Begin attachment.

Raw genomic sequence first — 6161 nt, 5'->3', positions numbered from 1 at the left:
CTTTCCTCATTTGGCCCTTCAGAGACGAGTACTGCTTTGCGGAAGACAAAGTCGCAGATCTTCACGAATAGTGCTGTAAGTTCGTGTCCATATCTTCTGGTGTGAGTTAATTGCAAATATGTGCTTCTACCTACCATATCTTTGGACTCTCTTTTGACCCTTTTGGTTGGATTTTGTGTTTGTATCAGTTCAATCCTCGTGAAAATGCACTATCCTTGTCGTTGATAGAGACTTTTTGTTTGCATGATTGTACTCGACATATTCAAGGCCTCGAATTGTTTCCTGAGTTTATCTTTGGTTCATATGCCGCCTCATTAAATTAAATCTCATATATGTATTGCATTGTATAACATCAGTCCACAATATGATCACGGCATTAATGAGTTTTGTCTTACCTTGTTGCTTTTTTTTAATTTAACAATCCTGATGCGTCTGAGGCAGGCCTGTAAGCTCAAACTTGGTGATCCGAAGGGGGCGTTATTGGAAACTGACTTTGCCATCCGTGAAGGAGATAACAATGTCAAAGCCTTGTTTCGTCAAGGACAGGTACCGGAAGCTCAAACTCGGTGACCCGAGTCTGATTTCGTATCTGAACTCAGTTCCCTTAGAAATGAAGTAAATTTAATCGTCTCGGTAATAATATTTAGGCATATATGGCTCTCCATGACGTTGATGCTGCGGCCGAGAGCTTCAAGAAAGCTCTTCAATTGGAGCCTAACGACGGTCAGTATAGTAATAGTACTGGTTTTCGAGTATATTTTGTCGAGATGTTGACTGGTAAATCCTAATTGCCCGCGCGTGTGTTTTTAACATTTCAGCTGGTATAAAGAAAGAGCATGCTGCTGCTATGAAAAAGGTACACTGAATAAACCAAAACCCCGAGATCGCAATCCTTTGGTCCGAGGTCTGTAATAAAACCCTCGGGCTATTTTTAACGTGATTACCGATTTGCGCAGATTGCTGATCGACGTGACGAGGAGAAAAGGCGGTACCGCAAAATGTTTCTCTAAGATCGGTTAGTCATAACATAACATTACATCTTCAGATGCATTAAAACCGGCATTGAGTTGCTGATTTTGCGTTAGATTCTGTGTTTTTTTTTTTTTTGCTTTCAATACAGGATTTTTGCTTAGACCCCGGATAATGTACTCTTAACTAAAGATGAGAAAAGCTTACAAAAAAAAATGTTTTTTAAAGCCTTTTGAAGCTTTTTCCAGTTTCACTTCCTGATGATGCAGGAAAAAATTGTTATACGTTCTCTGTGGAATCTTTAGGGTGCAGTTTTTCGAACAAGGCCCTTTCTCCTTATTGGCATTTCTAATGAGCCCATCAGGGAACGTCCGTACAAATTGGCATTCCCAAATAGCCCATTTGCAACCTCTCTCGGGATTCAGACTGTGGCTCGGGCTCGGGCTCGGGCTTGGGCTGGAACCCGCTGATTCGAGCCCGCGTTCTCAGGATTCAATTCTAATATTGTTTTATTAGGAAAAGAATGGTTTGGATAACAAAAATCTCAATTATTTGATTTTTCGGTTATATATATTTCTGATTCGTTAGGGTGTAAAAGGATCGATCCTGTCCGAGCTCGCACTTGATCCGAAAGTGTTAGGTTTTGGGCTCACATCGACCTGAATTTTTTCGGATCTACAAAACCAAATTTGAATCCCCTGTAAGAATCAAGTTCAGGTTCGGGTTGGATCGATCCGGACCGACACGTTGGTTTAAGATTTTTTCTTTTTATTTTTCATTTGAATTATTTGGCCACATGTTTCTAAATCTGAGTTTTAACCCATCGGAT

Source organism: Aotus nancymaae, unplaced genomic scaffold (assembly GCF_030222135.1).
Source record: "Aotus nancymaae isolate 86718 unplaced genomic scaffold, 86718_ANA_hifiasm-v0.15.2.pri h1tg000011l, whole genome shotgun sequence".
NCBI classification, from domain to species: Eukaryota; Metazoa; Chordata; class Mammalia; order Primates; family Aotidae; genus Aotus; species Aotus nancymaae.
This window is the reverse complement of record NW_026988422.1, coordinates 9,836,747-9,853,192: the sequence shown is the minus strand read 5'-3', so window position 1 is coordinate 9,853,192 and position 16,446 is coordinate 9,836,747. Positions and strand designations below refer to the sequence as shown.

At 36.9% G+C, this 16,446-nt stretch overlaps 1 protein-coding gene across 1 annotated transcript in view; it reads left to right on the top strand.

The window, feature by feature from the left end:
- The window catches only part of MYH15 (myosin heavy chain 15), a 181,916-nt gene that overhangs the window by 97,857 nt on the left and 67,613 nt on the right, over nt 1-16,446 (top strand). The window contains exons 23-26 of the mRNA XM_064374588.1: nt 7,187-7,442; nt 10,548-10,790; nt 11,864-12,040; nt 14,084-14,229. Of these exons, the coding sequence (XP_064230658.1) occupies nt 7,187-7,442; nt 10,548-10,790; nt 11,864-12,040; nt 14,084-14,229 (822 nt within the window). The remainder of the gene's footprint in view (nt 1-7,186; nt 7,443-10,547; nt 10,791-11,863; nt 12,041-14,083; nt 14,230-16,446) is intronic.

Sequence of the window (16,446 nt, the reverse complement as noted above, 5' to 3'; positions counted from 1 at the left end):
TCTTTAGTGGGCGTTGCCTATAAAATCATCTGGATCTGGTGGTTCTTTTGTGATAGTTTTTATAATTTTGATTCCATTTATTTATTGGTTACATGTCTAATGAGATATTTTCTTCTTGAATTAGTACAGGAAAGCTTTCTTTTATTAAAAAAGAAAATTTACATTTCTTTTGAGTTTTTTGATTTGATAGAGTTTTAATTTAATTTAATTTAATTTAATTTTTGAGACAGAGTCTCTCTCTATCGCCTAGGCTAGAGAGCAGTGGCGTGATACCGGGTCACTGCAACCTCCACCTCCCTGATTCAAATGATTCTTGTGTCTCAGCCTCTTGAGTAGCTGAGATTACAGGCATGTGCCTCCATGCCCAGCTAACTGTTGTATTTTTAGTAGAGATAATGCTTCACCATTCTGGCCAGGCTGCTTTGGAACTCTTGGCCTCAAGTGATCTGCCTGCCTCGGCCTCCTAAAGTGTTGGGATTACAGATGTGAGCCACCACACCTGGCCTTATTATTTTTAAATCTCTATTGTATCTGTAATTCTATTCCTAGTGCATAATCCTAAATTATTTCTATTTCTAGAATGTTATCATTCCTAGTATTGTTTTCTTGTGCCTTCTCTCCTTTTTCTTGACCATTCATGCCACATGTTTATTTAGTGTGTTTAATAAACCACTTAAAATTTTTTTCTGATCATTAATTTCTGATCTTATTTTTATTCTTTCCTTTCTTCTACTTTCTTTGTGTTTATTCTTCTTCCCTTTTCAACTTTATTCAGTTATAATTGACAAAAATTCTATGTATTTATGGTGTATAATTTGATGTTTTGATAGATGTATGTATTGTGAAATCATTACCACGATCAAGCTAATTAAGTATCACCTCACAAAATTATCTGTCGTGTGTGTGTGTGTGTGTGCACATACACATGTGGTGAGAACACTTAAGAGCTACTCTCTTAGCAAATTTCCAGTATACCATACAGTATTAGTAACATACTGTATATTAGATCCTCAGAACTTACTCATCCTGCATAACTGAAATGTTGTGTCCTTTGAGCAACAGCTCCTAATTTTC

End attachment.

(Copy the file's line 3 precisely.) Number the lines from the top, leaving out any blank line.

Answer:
Source organism: Aotus nancymaae, unplaced genomic scaffold (assembly GCF_030222135.1).